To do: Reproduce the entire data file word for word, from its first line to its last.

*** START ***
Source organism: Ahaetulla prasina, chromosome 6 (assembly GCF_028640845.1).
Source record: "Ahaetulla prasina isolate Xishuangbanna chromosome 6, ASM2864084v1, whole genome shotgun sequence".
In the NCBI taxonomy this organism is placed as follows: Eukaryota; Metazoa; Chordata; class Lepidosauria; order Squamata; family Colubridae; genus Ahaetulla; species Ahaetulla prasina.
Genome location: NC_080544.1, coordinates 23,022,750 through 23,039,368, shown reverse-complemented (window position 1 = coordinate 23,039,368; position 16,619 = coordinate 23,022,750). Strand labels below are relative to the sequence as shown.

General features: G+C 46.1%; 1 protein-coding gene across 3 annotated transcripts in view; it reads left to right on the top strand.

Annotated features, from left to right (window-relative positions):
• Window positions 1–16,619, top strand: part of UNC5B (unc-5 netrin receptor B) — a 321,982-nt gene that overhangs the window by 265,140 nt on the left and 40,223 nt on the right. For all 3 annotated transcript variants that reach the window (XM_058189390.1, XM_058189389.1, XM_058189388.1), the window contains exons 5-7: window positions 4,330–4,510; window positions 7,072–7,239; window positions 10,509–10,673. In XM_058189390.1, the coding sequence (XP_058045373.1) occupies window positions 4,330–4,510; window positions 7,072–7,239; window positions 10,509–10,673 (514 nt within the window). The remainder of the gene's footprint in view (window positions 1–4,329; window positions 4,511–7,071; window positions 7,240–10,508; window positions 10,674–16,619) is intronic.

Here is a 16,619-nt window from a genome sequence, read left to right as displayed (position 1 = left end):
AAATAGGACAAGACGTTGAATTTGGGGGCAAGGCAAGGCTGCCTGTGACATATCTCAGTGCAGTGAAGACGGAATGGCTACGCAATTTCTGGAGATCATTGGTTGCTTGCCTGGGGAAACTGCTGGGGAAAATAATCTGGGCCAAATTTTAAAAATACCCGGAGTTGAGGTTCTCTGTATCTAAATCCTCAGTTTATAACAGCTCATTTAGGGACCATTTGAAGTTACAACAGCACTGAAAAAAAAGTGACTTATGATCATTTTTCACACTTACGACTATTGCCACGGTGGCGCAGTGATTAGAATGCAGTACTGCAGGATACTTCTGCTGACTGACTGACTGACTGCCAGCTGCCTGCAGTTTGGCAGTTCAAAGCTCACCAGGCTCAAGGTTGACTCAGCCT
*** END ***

Source organism: Ahaetulla prasina, chromosome 6 (assembly GCF_028640845.1).
Source record: "Ahaetulla prasina isolate Xishuangbanna chromosome 6, ASM2864084v1, whole genome shotgun sequence".
In the NCBI taxonomy this organism is placed as follows: Eukaryota; Metazoa; Chordata; class Lepidosauria; order Squamata; family Colubridae; genus Ahaetulla; species Ahaetulla prasina.
Genome location: NC_080544.1, coordinates 23,022,750 through 23,039,368, shown reverse-complemented (window position 1 = coordinate 23,039,368; position 16,619 = coordinate 23,022,750). Strand labels below are relative to the sequence as shown.

General features: G+C 46.1%; 1 protein-coding gene across 3 annotated transcripts in view; it reads left to right on the top strand.

Annotated features, from left to right (window-relative positions):
• Window positions 1–16,619, top strand: part of UNC5B (unc-5 netrin receptor B) — a 321,982-nt gene that overhangs the window by 265,140 nt on the left and 40,223 nt on the right. For all 3 annotated transcript variants that reach the window (XM_058189390.1, XM_058189389.1, XM_058189388.1), the window contains exons 5-7: window positions 4,330–4,510; window positions 7,072–7,239; window positions 10,509–10,673. In XM_058189390.1, the coding sequence (XP_058045373.1) occupies window positions 4,330–4,510; window positions 7,072–7,239; window positions 10,509–10,673 (514 nt within the window). The remainder of the gene's footprint in view (window positions 1–4,329; window positions 4,511–7,071; window positions 7,240–10,508; window positions 10,674–16,619) is intronic.

Here is a 16,619-nt window from a genome sequence, read left to right as displayed (position 1 = left end):
AAATAGGACAAGACGTTGAATTTGGGGGCAAGGCAAGGCTGCCTGTGACATATCTCAGTGCAGTGAAGACGGAATGGCTACGCAATTTCTGGAGATCATTGGTTGCTTGCCTGGGGAAACTGCTGGGGAAAATAATCTGGGCCAAATTTTAAAAATACCCGGAGTTGAGGTTCTCTGTATCTAAATCCTCAGTTTATAACAGCTCATTTAGGGACCATTTGAAGTTACAACAGCACTGAAAAAAAAGTGACTTATGATCATTTTTCACACTTACGACTATTGCCACGGTGGCGCAGTGATTAGAATGCAGTACTGCAGGATACTTCTGCTGACTGACTGACTGACTGCCAGCTGCCTGCAGTTTGGCAGTTCAAAGCTCACCAGGCTCAAGGTTGACTCAGCCT